Stanislav Dvorský




perjury of lightning bolts:
a fish spine rises from the trenches of the wound-up day,
disrupting darkness

how many times before has the night spat its white birds,
have we moved steel towers over the fields’ majolica—
now we stand here, facing the phenomena of altitude

the wind
as if touching me
with the silverware of a thought of death
the word negative turns ugly on wan lips
the phantom of an airship fades in a broken window—
I am made eternal

STANISLAV DVORSKÝ (July 14, 1940 — February 21, 2020) is only now, with the benefit of hindsight, beginning to be recognized as one of the most distinctive voices of the generation of Czech poets who entered the scene at the start of the 1960s. It was not unusual for his poems to be printed several decades after they had been written, as Dvorský made no concessions and maintained a poetic “inflexibility,” so that even after 1989 he only published sporadically. He was part of the surrealist movement, yet at the same time he contributed greatly towards the destruction of rigid surrealist conventions. Together with Milan Nápravník, Dvorský discovered unexpectedly value in semi-conscious fumbling and confused babbling, with the result that he transformed even the most trivial matters and events into something surprisingly unfamiliar and difficult to name. This is especially true of his large poem Koleje (Tracks, 1961-1963) and the cycle of texts Hra na ohradu (A Play for the Enclosure, written from 1962 to 1966). His later poems, in particular from the collection Oblast ticha (A Silent Area, 2006), appear to be more subtle, but they still draw on various aspects of language and human experience. Stanislav Dvorský also played jazz piano (Traditional Jazz Studio), designed record sleeves and magazines, curated exhibitions and edited literary works. He was also interested in psychoanalysis and wrote theoretical studies, such as Nevědomí a básnický objev (The Unconscious and Poetic Discovery, 2016).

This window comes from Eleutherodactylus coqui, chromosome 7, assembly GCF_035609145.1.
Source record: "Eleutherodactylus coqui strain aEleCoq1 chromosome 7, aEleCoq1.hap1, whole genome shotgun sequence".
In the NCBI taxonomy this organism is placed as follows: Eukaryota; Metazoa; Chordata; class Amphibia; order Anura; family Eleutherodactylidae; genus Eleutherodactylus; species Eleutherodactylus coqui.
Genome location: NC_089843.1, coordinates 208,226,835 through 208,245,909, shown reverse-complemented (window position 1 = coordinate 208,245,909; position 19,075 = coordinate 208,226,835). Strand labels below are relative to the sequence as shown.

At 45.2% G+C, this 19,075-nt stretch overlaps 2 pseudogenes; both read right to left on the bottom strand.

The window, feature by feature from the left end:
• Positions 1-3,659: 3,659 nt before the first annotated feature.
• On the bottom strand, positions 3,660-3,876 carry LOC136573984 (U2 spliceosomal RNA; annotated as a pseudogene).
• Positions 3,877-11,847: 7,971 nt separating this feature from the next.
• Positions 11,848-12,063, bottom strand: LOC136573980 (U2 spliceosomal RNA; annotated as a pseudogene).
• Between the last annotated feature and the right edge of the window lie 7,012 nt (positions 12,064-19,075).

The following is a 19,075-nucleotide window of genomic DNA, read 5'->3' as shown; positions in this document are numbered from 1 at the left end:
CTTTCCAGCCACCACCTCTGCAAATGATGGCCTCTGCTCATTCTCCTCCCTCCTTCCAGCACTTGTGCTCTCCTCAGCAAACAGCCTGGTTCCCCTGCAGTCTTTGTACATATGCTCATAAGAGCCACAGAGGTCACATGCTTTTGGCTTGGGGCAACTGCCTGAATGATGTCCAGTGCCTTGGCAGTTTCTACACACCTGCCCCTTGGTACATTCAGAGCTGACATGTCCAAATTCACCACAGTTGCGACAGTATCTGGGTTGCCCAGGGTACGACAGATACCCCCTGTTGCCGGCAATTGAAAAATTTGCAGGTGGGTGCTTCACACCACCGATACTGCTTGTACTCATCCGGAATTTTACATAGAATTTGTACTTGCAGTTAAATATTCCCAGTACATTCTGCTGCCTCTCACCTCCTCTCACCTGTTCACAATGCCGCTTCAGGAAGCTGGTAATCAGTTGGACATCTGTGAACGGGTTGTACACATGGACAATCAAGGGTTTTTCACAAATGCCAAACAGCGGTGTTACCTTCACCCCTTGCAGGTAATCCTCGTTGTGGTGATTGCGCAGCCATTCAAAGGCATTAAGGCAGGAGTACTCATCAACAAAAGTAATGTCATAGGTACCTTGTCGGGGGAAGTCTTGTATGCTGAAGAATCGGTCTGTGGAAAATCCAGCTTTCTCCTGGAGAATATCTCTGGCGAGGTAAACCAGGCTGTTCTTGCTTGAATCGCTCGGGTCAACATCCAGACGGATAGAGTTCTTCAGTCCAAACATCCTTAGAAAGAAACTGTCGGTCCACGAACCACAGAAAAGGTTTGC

— Bio written by Czech poet Jaromír Typlt, February 28, 2020


About the Translator:

ONDŘEJ PAZDÍREK is a Czech-American writer and translator. He is the winner of the 2017 Beacon Street Prize in poetry from Redivider. His work has been nominated for the Bettering American Poetry and Pushcart Prize anthologies. His poems and translations have appeared in Guernica, PANK, Hayden’s Ferry Review, Southern Humanities Review, and The Stockholm Review, among others. He lives in Iowa City.